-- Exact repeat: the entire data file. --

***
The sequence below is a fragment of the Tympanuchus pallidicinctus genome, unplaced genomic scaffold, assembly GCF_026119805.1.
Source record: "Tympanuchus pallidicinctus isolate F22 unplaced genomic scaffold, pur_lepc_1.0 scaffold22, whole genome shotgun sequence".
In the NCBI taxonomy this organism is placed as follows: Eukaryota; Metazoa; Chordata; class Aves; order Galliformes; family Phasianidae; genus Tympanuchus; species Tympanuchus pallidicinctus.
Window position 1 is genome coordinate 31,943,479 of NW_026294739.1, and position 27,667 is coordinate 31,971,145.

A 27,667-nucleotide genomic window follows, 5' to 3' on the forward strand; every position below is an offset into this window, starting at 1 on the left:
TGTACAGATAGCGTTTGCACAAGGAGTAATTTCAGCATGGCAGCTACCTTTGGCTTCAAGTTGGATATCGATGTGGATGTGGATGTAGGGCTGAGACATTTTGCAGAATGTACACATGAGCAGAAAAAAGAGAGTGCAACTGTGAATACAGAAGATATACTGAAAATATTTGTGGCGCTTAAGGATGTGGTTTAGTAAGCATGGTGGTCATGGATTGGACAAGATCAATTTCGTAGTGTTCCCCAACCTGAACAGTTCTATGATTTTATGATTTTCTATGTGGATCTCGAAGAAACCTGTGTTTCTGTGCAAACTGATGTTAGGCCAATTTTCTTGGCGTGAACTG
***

The sequence below is a fragment of the Tympanuchus pallidicinctus genome, unplaced genomic scaffold, assembly GCF_026119805.1.
Source record: "Tympanuchus pallidicinctus isolate F22 unplaced genomic scaffold, pur_lepc_1.0 scaffold22, whole genome shotgun sequence".
In the NCBI taxonomy this organism is placed as follows: Eukaryota; Metazoa; Chordata; class Aves; order Galliformes; family Phasianidae; genus Tympanuchus; species Tympanuchus pallidicinctus.
Window position 1 is genome coordinate 31,943,479 of NW_026294739.1, and position 27,667 is coordinate 31,971,145.

A 27,667-nucleotide genomic window follows, 5' to 3' on the forward strand; every position below is an offset into this window, starting at 1 on the left:
TGTACAGATAGCGTTTGCACAAGGAGTAATTTCAGCATGGCAGCTACCTTTGGCTTCAAGTTGGATATCGATGTGGATGTGGATGTAGGGCTGAGACATTTTGCAGAATGTACACATGAGCAGAAAAAAGAGAGTGCAACTGTGAATACAGAAGATATACTGAAAATATTTGTGGCGCTTAAGGATGTGGTTTAGTAAGCATGGTGGTCATGGATTGGACAAGATCAATTTCGTAGTGTTCCCCAACCTGAACAGTTCTATGATTTTATGATTTTCTATGTGGATCTCGAAGAAACCTGTGTTTCTGTGCAAACTGATGTTAGGCCAATTTTCTTGGCGTGAACTG